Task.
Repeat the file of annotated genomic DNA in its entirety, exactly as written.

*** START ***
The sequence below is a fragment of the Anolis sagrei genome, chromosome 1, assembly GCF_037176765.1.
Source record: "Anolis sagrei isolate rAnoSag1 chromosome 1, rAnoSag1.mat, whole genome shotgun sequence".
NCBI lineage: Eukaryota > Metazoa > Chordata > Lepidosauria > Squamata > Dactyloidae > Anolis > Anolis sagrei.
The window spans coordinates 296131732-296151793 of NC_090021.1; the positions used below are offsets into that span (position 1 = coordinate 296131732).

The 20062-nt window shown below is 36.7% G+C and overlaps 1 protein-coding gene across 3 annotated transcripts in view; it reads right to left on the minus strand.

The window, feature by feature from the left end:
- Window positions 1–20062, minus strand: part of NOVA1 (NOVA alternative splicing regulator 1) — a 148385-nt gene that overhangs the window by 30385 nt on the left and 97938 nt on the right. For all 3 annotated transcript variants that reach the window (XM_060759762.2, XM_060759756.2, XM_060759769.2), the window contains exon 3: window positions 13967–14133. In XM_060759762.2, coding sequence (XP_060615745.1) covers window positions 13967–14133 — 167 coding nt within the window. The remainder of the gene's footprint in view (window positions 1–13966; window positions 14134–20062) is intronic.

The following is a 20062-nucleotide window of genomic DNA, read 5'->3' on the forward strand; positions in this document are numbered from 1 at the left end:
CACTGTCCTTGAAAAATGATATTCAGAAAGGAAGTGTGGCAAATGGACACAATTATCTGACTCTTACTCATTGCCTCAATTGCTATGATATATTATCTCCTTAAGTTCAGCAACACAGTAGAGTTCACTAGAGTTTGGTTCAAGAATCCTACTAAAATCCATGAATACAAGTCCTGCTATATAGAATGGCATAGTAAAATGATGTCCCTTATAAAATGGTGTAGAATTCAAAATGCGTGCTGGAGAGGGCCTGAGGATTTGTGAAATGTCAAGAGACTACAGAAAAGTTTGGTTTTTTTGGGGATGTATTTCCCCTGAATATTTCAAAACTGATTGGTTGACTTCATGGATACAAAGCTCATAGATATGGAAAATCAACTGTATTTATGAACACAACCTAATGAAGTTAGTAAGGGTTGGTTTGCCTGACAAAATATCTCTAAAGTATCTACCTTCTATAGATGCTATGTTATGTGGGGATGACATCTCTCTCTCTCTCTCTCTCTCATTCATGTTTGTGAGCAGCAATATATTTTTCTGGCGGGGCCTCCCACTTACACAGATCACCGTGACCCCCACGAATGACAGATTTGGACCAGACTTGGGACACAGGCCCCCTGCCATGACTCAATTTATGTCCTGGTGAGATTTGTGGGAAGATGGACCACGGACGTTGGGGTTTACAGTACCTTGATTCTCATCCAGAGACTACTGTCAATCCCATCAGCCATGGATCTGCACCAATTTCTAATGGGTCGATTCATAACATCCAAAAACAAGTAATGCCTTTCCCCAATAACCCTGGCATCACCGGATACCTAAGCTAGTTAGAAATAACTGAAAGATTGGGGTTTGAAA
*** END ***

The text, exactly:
The sequence below is a fragment of the Anolis sagrei genome, chromosome 1, assembly GCF_037176765.1.
Source record: "Anolis sagrei isolate rAnoSag1 chromosome 1, rAnoSag1.mat, whole genome shotgun sequence".
NCBI lineage: Eukaryota > Metazoa > Chordata > Lepidosauria > Squamata > Dactyloidae > Anolis > Anolis sagrei.
The window spans coordinates 296131732-296151793 of NC_090021.1; the positions used below are offsets into that span (position 1 = coordinate 296131732).

The 20062-nt window shown below is 36.7% G+C and overlaps 1 protein-coding gene across 3 annotated transcripts in view; it reads right to left on the minus strand.

The window, feature by feature from the left end:
- Window positions 1–20062, minus strand: part of NOVA1 (NOVA alternative splicing regulator 1) — a 148385-nt gene that overhangs the window by 30385 nt on the left and 97938 nt on the right. For all 3 annotated transcript variants that reach the window (XM_060759762.2, XM_060759756.2, XM_060759769.2), the window contains exon 3: window positions 13967–14133. In XM_060759762.2, coding sequence (XP_060615745.1) covers window positions 13967–14133 — 167 coding nt within the window. The remainder of the gene's footprint in view (window positions 1–13966; window positions 14134–20062) is intronic.

The following is a 20062-nucleotide window of genomic DNA, read 5'->3' on the forward strand; positions in this document are numbered from 1 at the left end:
CACTGTCCTTGAAAAATGATATTCAGAAAGGAAGTGTGGCAAATGGACACAATTATCTGACTCTTACTCATTGCCTCAATTGCTATGATATATTATCTCCTTAAGTTCAGCAACACAGTAGAGTTCACTAGAGTTTGGTTCAAGAATCCTACTAAAATCCATGAATACAAGTCCTGCTATATAGAATGGCATAGTAAAATGATGTCCCTTATAAAATGGTGTAGAATTCAAAATGCGTGCTGGAGAGGGCCTGAGGATTTGTGAAATGTCAAGAGACTACAGAAAAGTTTGGTTTTTTTGGGGATGTATTTCCCCTGAATATTTCAAAACTGATTGGTTGACTTCATGGATACAAAGCTCATAGATATGGAAAATCAACTGTATTTATGAACACAACCTAATGAAGTTAGTAAGGGTTGGTTTGCCTGACAAAATATCTCTAAAGTATCTACCTTCTATAGATGCTATGTTATGTGGGGATGACATCTCTCTCTCTCTCTCTCTCTCATTCATGTTTGTGAGCAGCAATATATTTTTCTGGCGGGGCCTCCCACTTACACAGATCACCGTGACCCCCACGAATGACAGATTTGGACCAGACTTGGGACACAGGCCCCCTGCCATGACTCAATTTATGTCCTGGTGAGATTTGTGGGAAGATGGACCACGGACGTTGGGGTTTACAGTACCTTGATTCTCATCCAGAGACTACTGTCAATCCCATCAGCCATGGATCTGCACCAATTTCTAATGGGTCGATTCATAACATCCAAAAACAAGTAATGCCTTTCCCCAATAACCCTGGCATCACCGGATACCTAAGCTAGTTAGAAATAACTGAAAGATTGGGGTTTGAAA